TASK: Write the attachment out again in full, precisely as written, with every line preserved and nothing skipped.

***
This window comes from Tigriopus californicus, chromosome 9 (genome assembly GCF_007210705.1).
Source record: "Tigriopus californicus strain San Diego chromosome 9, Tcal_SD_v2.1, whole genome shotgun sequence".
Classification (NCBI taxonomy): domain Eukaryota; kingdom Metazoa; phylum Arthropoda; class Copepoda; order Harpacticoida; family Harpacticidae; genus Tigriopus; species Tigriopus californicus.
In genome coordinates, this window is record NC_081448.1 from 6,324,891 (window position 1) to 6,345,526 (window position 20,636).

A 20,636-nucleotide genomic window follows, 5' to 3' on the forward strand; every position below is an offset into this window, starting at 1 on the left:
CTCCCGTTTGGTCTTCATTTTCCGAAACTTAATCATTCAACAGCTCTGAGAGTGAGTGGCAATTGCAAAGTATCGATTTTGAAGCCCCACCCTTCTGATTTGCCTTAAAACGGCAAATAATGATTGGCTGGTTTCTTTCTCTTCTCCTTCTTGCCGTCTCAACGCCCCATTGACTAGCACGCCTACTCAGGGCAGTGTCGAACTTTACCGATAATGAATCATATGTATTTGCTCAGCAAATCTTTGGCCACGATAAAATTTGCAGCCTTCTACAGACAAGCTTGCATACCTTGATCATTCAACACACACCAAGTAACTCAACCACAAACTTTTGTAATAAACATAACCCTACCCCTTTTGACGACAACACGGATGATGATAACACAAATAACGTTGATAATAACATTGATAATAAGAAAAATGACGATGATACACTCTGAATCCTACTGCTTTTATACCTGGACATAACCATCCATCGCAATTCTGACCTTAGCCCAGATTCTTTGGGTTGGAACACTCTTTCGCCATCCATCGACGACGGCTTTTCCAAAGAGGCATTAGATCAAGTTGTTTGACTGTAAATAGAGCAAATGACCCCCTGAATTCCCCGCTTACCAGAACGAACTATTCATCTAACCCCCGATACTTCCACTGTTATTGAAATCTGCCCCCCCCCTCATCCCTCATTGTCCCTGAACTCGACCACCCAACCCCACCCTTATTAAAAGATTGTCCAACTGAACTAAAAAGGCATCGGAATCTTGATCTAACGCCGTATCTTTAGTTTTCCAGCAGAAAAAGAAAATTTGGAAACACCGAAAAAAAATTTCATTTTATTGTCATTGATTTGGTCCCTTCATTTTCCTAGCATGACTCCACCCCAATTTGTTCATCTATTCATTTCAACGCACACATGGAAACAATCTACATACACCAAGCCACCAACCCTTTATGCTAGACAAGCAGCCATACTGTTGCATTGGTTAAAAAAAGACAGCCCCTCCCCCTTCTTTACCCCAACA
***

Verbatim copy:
This window comes from Tigriopus californicus, chromosome 9 (genome assembly GCF_007210705.1).
Source record: "Tigriopus californicus strain San Diego chromosome 9, Tcal_SD_v2.1, whole genome shotgun sequence".
Classification (NCBI taxonomy): domain Eukaryota; kingdom Metazoa; phylum Arthropoda; class Copepoda; order Harpacticoida; family Harpacticidae; genus Tigriopus; species Tigriopus californicus.
In genome coordinates, this window is record NC_081448.1 from 6,324,891 (window position 1) to 6,345,526 (window position 20,636).

A 20,636-nucleotide genomic window follows, 5' to 3' on the forward strand; every position below is an offset into this window, starting at 1 on the left:
CTCCCGTTTGGTCTTCATTTTCCGAAACTTAATCATTCAACAGCTCTGAGAGTGAGTGGCAATTGCAAAGTATCGATTTTGAAGCCCCACCCTTCTGATTTGCCTTAAAACGGCAAATAATGATTGGCTGGTTTCTTTCTCTTCTCCTTCTTGCCGTCTCAACGCCCCATTGACTAGCACGCCTACTCAGGGCAGTGTCGAACTTTACCGATAATGAATCATATGTATTTGCTCAGCAAATCTTTGGCCACGATAAAATTTGCAGCCTTCTACAGACAAGCTTGCATACCTTGATCATTCAACACACACCAAGTAACTCAACCACAAACTTTTGTAATAAACATAACCCTACCCCTTTTGACGACAACACGGATGATGATAACACAAATAACGTTGATAATAACATTGATAATAAGAAAAATGACGATGATACACTCTGAATCCTACTGCTTTTATACCTGGACATAACCATCCATCGCAATTCTGACCTTAGCCCAGATTCTTTGGGTTGGAACACTCTTTCGCCATCCATCGACGACGGCTTTTCCAAAGAGGCATTAGATCAAGTTGTTTGACTGTAAATAGAGCAAATGACCCCCTGAATTCCCCGCTTACCAGAACGAACTATTCATCTAACCCCCGATACTTCCACTGTTATTGAAATCTGCCCCCCCCCTCATCCCTCATTGTCCCTGAACTCGACCACCCAACCCCACCCTTATTAAAAGATTGTCCAACTGAACTAAAAAGGCATCGGAATCTTGATCTAACGCCGTATCTTTAGTTTTCCAGCAGAAAAAGAAAATTTGGAAACACCGAAAAAAAATTTCATTTTATTGTCATTGATTTGGTCCCTTCATTTTCCTAGCATGACTCCACCCCAATTTGTTCATCTATTCATTTCAACGCACACATGGAAACAATCTACATACACCAAGCCACCAACCCTTTATGCTAGACAAGCAGCCATACTGTTGCATTGGTTAAAAAAAGACAGCCCCTCCCCCTTCTTTACCCCAACA